The College also hopes to close a deal on the purchase of the Southworth School. Last spring, the College submitted the only offer on the building to the town, and the transaction should be completed shortly. A plan to buy another home within Williamstown, which would be split into apartments, is still pending.

The construction of a mixed-use building on the site of the old B & L service station would create eight more two-bedroom apartments, and conversion of the Southworth School, according to preliminary plans, will add a mix of eight single, double and triple bedroom units.

“Once these (the above listed buildings) come on line, this will help dramatically with the housing shortage,” said Colin Adams, professor of mathematics and chair of the Committee on Priorities and Resources.

Along with subsidizing, the College offers professors the option of living in the Pine Cobble, a 300-acre housing development. The College owns the land and maintains the access road, but faculty members build and keep up their own homes.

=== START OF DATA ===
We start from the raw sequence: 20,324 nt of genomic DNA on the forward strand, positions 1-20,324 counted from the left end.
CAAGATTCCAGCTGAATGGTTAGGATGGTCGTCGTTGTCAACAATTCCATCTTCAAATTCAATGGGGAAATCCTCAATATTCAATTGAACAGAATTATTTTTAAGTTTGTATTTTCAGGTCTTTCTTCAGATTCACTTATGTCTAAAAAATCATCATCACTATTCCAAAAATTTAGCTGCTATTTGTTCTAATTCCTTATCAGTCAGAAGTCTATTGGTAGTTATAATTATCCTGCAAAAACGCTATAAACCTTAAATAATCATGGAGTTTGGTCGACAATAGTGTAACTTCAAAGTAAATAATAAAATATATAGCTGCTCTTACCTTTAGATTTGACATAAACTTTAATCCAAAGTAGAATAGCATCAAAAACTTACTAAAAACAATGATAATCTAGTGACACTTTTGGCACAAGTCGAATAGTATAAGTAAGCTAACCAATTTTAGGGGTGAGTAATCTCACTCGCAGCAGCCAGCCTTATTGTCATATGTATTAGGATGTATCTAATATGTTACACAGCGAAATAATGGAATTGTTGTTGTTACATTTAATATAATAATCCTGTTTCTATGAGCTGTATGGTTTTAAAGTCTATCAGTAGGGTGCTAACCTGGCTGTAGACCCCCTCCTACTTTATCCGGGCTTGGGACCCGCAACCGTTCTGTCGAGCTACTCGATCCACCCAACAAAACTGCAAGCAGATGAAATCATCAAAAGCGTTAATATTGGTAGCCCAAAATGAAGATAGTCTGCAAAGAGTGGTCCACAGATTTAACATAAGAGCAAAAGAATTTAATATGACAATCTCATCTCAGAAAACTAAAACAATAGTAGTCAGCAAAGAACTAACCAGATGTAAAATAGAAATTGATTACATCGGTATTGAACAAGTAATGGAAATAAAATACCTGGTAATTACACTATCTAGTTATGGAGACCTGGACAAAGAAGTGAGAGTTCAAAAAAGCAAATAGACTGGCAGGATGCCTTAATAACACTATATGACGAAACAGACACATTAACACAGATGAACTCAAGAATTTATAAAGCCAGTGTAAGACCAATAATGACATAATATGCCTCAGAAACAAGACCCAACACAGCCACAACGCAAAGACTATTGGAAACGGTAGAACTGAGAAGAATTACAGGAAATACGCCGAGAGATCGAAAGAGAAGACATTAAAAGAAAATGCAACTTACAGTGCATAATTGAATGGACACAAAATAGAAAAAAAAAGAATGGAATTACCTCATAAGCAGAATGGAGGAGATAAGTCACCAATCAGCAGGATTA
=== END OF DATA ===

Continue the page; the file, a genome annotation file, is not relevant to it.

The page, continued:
This reserved land increases the market for faculty members and should help relieve the housing crunch for years to come. However, the expansion rate of the development has increased faster than the College anticipated, with an additional nine lots lost after the discovery of an endangered plant, the hairy honeysuckle, on the properties. Thirty-five lots remain open on the development.

College housing has many perks as it is convenient, affordable and maintained by Buildings and Grounds. Set housing also saves new faculty the time and hassle of finding a home in an unfamiliar area, where their stay may be tentative. Jon Bakija, professor of economics, added that College housing also offers the benefit of having the College sublet the unit while a professor is on leave. “This is important at a place like Williams, because people need to go on leave frequently to stay connected to their careers and to make us better teachers,” Bakija said.

Offering such arrangements is important for the College in order to attract good professors. “Potential faculty hires want to know that they will be able to find appropriate housing in the area,” said Adams. “Being able to attract the best possible faculty is crucial for the College.”